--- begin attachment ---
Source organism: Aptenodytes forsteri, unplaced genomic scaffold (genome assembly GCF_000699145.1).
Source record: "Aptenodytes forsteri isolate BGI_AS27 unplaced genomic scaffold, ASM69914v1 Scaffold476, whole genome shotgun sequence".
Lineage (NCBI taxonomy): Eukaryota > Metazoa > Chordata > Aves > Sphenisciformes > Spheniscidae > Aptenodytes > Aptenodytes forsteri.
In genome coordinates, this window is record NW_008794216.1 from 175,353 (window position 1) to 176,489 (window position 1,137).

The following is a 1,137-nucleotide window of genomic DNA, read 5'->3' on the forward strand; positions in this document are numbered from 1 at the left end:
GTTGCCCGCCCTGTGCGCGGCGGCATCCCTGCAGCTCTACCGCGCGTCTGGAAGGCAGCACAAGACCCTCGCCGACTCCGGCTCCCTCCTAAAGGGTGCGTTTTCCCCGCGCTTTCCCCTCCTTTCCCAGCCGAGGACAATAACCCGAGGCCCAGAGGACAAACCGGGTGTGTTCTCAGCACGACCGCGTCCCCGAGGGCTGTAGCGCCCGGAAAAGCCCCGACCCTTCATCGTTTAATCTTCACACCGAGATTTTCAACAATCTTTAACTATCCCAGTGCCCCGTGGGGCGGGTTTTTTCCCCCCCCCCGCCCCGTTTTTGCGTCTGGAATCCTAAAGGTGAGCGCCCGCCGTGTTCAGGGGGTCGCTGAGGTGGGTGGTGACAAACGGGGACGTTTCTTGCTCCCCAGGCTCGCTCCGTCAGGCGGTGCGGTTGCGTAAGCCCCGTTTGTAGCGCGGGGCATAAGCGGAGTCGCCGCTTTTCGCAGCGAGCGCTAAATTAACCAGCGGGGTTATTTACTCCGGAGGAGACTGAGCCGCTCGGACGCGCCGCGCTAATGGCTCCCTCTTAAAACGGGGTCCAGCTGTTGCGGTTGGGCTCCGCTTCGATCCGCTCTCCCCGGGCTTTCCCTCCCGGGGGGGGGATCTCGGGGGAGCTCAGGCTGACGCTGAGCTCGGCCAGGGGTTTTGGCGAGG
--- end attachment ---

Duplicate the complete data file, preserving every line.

Source organism: Aptenodytes forsteri, unplaced genomic scaffold (genome assembly GCF_000699145.1).
Source record: "Aptenodytes forsteri isolate BGI_AS27 unplaced genomic scaffold, ASM69914v1 Scaffold476, whole genome shotgun sequence".
Lineage (NCBI taxonomy): Eukaryota > Metazoa > Chordata > Aves > Sphenisciformes > Spheniscidae > Aptenodytes > Aptenodytes forsteri.
In genome coordinates, this window is record NW_008794216.1 from 175,353 (window position 1) to 176,489 (window position 1,137).

The following is a 1,137-nucleotide window of genomic DNA, read 5'->3' on the forward strand; positions in this document are numbered from 1 at the left end:
GTTGCCCGCCCTGTGCGCGGCGGCATCCCTGCAGCTCTACCGCGCGTCTGGAAGGCAGCACAAGACCCTCGCCGACTCCGGCTCCCTCCTAAAGGGTGCGTTTTCCCCGCGCTTTCCCCTCCTTTCCCAGCCGAGGACAATAACCCGAGGCCCAGAGGACAAACCGGGTGTGTTCTCAGCACGACCGCGTCCCCGAGGGCTGTAGCGCCCGGAAAAGCCCCGACCCTTCATCGTTTAATCTTCACACCGAGATTTTCAACAATCTTTAACTATCCCAGTGCCCCGTGGGGCGGGTTTTTTCCCCCCCCCCGCCCCGTTTTTGCGTCTGGAATCCTAAAGGTGAGCGCCCGCCGTGTTCAGGGGGTCGCTGAGGTGGGTGGTGACAAACGGGGACGTTTCTTGCTCCCCAGGCTCGCTCCGTCAGGCGGTGCGGTTGCGTAAGCCCCGTTTGTAGCGCGGGGCATAAGCGGAGTCGCCGCTTTTCGCAGCGAGCGCTAAATTAACCAGCGGGGTTATTTACTCCGGAGGAGACTGAGCCGCTCGGACGCGCCGCGCTAATGGCTCCCTCTTAAAACGGGGTCCAGCTGTTGCGGTTGGGCTCCGCTTCGATCCGCTCTCCCCGGGCTTTCCCTCCCGGGGGGGGGATCTCGGGGGAGCTCAGGCTGACGCTGAGCTCGGCCAGGGGTTTTGGCGAGG